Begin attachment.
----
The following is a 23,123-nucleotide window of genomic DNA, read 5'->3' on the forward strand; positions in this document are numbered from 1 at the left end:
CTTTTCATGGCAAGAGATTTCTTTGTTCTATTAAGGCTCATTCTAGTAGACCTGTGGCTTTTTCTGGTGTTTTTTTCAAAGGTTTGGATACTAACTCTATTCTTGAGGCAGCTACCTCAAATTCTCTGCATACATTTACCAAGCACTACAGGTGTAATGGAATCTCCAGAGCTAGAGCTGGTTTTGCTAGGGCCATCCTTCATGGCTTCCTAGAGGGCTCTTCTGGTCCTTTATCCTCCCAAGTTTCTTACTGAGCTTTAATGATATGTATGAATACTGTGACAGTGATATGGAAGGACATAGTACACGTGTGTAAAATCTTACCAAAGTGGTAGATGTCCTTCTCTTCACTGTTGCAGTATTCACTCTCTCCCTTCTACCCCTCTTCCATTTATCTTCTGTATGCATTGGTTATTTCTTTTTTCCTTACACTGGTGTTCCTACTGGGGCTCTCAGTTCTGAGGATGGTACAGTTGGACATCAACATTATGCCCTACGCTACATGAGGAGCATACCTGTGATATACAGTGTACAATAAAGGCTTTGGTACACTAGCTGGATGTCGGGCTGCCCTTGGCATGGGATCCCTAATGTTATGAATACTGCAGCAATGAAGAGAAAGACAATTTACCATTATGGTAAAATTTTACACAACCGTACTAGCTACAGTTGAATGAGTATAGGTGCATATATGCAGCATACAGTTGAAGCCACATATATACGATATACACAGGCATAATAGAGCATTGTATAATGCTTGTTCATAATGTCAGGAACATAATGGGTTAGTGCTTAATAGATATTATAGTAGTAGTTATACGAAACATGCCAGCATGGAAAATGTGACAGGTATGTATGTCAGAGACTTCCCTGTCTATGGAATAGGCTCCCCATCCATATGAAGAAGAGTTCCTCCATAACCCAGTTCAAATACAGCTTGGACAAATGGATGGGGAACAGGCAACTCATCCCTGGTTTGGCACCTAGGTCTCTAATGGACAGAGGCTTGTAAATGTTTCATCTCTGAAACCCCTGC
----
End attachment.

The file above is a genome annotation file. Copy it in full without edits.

The following is a 23,123-nucleotide window of genomic DNA, read 5'->3' on the forward strand; positions in this document are numbered from 1 at the left end:
CTTTTCATGGCAAGAGATTTCTTTGTTCTATTAAGGCTCATTCTAGTAGACCTGTGGCTTTTTCTGGTGTTTTTTTCAAAGGTTTGGATACTAACTCTATTCTTGAGGCAGCTACCTCAAATTCTCTGCATACATTTACCAAGCACTACAGGTGTAATGGAATCTCCAGAGCTAGAGCTGGTTTTGCTAGGGCCATCCTTCATGGCTTCCTAGAGGGCTCTTCTGGTCCTTTATCCTCCCAAGTTTCTTACTGAGCTTTAATGATATGTATGAATACTGTGACAGTGATATGGAAGGACATAGTACACGTGTGTAAAATCTTACCAAAGTGGTAGATGTCCTTCTCTTCACTGTTGCAGTATTCACTCTCTCCCTTCTACCCCTCTTCCATTTATCTTCTGTATGCATTGGTTATTTCTTTTTTCCTTACACTGGTGTTCCTACTGGGGCTCTCAGTTCTGAGGATGGTACAGTTGGACATCAACATTATGCCCTACGCTACATGAGGAGCATACCTGTGATATACAGTGTACAATAAAGGCTTTGGTACACTAGCTGGATGTCGGGCTGCCCTTGGCATGGGATCCCTAATGTTATGAATACTGCAGCAATGAAGAGAAAGACAATTTACCATTATGGTAAAATTTTACACAACCGTACTAGCTACAGTTGAATGAGTATAGGTGCATATATGCAGCATACAGTTGAAGCCACATATATACGATATACACAGGCATAATAGAGCATTGTATAATGCTTGTTCATAATGTCAGGAACATAATGGGTTAGTGCTTAATAGATATTATAGTAGTAGTTATACGAAACATGCCAGCATGGAAAATGTGACAGGTATGTATGTCAGAGACTTCCCTGTCTATGGAATAGGCTCCCCATCCATATGAAGAAGAGTTCCTCCATAACCCAGTTCAAATACAGCTTGGACAAATGGATGGGGAACAGGCAACTCATCCCTGGTTTGGCACCTAGGTCTCTAATGGACAGAGGCTTGTAAATGTTTCATCTCTGAAACCCCTGC